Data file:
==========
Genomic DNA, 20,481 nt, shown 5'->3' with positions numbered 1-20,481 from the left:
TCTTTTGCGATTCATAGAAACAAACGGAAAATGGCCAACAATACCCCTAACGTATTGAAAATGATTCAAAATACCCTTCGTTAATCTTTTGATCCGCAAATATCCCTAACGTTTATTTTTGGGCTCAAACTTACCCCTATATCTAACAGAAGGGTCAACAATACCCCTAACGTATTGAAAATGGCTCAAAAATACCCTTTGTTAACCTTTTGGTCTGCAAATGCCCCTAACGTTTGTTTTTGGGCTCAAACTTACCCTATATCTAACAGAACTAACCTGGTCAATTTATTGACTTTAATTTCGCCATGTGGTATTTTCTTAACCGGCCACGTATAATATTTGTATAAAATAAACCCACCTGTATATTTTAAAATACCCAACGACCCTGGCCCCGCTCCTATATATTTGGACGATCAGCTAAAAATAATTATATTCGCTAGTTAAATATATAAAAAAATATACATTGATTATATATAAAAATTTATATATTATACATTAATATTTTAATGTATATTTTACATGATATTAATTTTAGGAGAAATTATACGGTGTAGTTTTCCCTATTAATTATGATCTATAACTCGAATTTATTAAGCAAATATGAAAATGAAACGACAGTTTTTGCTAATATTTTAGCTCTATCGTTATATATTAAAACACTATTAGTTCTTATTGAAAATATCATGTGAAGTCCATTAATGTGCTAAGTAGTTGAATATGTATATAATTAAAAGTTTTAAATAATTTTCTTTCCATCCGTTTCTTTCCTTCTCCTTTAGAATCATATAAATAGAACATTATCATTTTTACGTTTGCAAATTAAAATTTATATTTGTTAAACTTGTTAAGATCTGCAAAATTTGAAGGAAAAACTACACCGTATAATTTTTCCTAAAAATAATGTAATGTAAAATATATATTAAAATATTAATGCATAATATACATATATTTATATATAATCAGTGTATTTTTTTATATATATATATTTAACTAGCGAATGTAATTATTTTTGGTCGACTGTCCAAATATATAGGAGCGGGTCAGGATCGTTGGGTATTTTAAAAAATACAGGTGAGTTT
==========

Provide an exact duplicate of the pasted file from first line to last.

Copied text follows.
Genomic DNA, 20,481 nt, shown 5'->3' with positions numbered 1-20,481 from the left:
TCTTTTGCGATTCATAGAAACAAACGGAAAATGGCCAACAATACCCCTAACGTATTGAAAATGATTCAAAATACCCTTCGTTAATCTTTTGATCCGCAAATATCCCTAACGTTTATTTTTGGGCTCAAACTTACCCCTATATCTAACAGAAGGGTCAACAATACCCCTAACGTATTGAAAATGGCTCAAAAATACCCTTTGTTAACCTTTTGGTCTGCAAATGCCCCTAACGTTTGTTTTTGGGCTCAAACTTACCCTATATCTAACAGAACTAACCTGGTCAATTTATTGACTTTAATTTCGCCATGTGGTATTTTCTTAACCGGCCACGTATAATATTTGTATAAAATAAACCCACCTGTATATTTTAAAATACCCAACGACCCTGGCCCCGCTCCTATATATTTGGACGATCAGCTAAAAATAATTATATTCGCTAGTTAAATATATAAAAAAATATACATTGATTATATATAAAAATTTATATATTATACATTAATATTTTAATGTATATTTTACATGATATTAATTTTAGGAGAAATTATACGGTGTAGTTTTCCCTATTAATTATGATCTATAACTCGAATTTATTAAGCAAATATGAAAATGAAACGACAGTTTTTGCTAATATTTTAGCTCTATCGTTATATATTAAAACACTATTAGTTCTTATTGAAAATATCATGTGAAGTCCATTAATGTGCTAAGTAGTTGAATATGTATATAATTAAAAGTTTTAAATAATTTTCTTTCCATCCGTTTCTTTCCTTCTCCTTTAGAATCATATAAATAGAACATTATCATTTTTACGTTTGCAAATTAAAATTTATATTTGTTAAACTTGTTAAGATCTGCAAAATTTGAAGGAAAAACTACACCGTATAATTTTTCCTAAAAATAATGTAATGTAAAATATATATTAAAATATTAATGCATAATATACATATATTTATATATAATCAGTGTATTTTTTTATATATATATATTTAACTAGCGAATGTAATTATTTTTGGTCGACTGTCCAAATATATAGGAGCGGGTCAGGATCGTTGGGTATTTTAAAAAATACAGGTGAGTTT